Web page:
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    Stonewall Kitchen, LLC

    Pfaelzer Brothers

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    Rick Bayless's Mexican Kitchen: Recipes and Techiniques of a World-Class Cuisine
       excerpted from Rick Bayless's Mexican Kitchen: Capturing the Vibrant flavors of a World-Class Cuisine


    ... more great recipes by Rick Bayless on our GREAT CHEFS page!

    (...) Cut 2 squares of medium-heavy plastic (at our restaurant, we cut up a medium-weight garbage bag) to fit over the plates of your tortilla press (a little bigger than the plates is fine). Open the press (if you're right-handed, you'll want the opened top plate to your left, the pressure handle to your right) and lay 1 square of plastic on the bottom plate. Center a ball of dough on the plastic, flattening it a little with your hand to make it stick, and cover with the other square of plastic. Close the top plate, then fold the pressure handle over onto the top plate and press down somewhat firmly. (Knowing just how hard to press will take a little practice — too light and you'll have an uneven, thick tortilla; too heavy and it'll be too thin to get off the plastic.) You're looking for a round that is 5 to 6 inches in diameter and less than 1/8 inch thick.

    Fold back the pressure handle, open the top plate, and, while the plastic-wrapped tortilla is still lying on the bottom plate, take hold of the top piece of plastic and quickly pull it off. Now, pick up the tortilla by the plastic with one hand, and flip it over, uncovered side down, onto the slightly separated fingers of your other hand — it'll cover your fingers and half your palm. (If you're right-handed, I suggest that you pick up the plastic and tortilla with your left hand and flip it onto your right. As you get good at all this, work to align the top of the tortilla with the top of your index finger, with the circle extending just slightly past the tip of your middle finger; this will leave an inch or two of tortilla hanging down below your littlefinger.)

    Starting at one edge, quickly peel the remaining plastic off the tortilla (go too slowly and you'll risk ripping the tortilla), leaving the raw, flattened disc of masa on your hand. If the dough is too soft, you'll have difficulty peeling off the plastic; to correct the problem, work a little masa harina into the dough and continue.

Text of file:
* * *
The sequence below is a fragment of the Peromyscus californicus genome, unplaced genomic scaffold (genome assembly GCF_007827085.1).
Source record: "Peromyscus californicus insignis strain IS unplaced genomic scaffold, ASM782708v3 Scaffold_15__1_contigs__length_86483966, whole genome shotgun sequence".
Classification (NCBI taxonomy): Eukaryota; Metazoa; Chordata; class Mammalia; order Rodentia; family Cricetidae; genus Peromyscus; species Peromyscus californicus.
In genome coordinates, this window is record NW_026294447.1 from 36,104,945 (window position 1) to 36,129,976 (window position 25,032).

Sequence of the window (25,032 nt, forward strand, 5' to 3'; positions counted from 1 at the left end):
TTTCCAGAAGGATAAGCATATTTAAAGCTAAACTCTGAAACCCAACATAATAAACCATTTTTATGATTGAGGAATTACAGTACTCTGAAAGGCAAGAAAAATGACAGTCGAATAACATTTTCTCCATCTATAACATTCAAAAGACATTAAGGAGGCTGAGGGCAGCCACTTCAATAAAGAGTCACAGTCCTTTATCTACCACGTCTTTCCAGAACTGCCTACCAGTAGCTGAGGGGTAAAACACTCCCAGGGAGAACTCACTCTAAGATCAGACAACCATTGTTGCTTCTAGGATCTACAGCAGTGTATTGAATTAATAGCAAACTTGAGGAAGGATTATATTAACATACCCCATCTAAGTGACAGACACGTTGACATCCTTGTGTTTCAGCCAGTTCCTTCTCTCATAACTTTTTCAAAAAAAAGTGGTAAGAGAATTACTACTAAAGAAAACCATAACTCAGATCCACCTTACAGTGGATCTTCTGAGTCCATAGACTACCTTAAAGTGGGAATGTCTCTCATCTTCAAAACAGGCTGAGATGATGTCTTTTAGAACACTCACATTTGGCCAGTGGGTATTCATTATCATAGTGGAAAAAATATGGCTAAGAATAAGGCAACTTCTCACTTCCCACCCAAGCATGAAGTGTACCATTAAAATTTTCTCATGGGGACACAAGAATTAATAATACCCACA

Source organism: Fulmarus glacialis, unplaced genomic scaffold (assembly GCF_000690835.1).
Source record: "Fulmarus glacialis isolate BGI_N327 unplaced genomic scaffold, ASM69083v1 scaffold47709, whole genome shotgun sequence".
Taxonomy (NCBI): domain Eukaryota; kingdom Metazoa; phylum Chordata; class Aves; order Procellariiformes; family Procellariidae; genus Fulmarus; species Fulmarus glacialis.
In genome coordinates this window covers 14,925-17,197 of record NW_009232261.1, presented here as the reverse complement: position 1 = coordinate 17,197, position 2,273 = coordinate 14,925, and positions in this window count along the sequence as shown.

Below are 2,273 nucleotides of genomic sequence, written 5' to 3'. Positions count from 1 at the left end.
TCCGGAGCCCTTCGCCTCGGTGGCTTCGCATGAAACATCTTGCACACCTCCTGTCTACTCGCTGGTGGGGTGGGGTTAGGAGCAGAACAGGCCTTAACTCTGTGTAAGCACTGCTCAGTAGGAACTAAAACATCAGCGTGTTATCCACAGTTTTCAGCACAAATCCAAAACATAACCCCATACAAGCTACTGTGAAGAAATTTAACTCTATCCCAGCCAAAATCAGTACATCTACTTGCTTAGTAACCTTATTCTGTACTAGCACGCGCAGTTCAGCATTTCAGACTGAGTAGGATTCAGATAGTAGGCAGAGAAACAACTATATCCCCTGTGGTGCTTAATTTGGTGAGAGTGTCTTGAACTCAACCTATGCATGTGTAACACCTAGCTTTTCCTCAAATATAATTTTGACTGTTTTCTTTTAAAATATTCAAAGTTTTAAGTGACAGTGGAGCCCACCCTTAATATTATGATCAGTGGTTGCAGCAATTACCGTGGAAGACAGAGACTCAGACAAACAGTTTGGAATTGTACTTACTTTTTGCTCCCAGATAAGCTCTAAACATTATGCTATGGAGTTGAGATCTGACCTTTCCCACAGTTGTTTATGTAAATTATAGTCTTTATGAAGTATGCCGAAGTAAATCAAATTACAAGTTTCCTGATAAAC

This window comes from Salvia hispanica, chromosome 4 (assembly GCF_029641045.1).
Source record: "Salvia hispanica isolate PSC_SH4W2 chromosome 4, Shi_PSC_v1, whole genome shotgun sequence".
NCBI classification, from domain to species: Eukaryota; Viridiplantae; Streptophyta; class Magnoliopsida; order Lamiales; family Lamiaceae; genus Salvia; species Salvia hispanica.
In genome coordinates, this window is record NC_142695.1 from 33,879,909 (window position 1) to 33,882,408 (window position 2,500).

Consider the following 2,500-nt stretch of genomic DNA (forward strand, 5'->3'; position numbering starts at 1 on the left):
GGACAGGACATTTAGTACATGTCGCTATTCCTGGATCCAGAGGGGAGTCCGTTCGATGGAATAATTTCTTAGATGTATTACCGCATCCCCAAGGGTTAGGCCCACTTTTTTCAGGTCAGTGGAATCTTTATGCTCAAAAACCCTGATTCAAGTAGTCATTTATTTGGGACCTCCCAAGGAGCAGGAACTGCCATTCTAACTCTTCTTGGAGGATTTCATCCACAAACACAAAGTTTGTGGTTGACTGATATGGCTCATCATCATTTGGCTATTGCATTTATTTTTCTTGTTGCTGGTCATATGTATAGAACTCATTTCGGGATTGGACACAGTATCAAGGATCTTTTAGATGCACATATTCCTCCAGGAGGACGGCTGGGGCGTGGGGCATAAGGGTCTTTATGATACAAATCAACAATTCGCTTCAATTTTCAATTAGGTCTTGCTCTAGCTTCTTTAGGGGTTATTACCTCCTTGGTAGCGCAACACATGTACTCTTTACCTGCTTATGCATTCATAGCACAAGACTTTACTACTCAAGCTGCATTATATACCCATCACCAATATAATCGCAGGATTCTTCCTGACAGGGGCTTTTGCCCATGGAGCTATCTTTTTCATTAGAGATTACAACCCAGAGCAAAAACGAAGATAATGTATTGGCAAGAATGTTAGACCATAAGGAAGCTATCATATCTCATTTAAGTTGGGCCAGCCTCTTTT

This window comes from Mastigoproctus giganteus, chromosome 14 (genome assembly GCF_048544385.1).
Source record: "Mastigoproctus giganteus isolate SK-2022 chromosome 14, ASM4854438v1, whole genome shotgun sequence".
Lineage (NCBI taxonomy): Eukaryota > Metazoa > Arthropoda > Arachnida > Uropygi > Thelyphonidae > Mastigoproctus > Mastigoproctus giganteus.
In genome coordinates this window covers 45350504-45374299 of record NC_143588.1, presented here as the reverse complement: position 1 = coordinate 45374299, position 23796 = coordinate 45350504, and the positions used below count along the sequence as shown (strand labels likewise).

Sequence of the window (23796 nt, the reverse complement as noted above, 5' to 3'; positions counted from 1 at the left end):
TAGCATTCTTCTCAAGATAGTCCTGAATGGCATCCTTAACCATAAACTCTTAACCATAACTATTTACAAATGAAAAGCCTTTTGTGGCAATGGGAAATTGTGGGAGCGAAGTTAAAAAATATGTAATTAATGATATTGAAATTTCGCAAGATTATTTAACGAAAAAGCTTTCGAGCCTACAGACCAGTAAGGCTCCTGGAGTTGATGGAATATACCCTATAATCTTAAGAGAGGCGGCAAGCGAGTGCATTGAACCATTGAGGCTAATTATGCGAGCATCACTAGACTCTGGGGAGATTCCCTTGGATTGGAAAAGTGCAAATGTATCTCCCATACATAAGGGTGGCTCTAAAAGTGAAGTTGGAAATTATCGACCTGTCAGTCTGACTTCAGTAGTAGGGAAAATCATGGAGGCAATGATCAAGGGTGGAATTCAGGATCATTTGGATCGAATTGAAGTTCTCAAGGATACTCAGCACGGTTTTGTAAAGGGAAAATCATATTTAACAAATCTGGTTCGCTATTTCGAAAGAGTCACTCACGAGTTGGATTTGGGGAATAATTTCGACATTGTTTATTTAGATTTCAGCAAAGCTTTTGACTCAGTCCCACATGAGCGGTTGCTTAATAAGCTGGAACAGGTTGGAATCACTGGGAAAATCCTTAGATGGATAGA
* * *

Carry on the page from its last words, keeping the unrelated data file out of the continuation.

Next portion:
3. Baking the tortillas. Lay the tortilla on the cooler end of the griddle (or cooler skillet). Now, the practiced hand of most Mexican señoras will get that tortilla on the griddle in a flash with a deft, swift move that seems just the opposite of what you'd expect. Rather than turning her hand over to release the tortilla onto the griddle, she moves her hand (held at a 45-degree angle to the griddle) away from her, letting the overhanging portion of the tortilla go down first, then quickly rolling her hand out from underneath the tortilla (the movement looks as though she's brushing something off the griddle with the back of her hand), letting it smoothly fall flat. It looks easy, but practically all of us North Americans get to the "sweeping" part, think we're going to burn the backs of our hands (especially the backs of our little fingers), and jerk straight up rather than away from us, leaving behind a ripped or folded-over tortilla. You simply need to summon your courage — realize that feeling the heat on the back of your hand isn't the same thing as burning yourself — and just learn to do it. Turning your hand over to release a tortilla this size onto the griddle usually gives you a rippled tortilla that's impossible to cook evenly. (A word of advice: Try pressing, unmolding and laying the tortillas on your countertop before you start with the griddle. You can scrape up the dough, roll it back into a ball and do it all again. You'll notice that once you have that unmolded tortilla on your hand, you need to get it off and onto the counter or griddle quickly or it will start to stick to your fingers.)

    When you lay the tortilla on the griddle, it will immediately stick. If you have your temperature right, it'll release itself within 15 seconds, at which point you should flip it (with your fingers a la mexicana or with a spatula) onto the hotter surface. (If the heat is too low, the tortilla will dry out before it releases itself; if too high, it'll blister. Both translate to "not great texture.")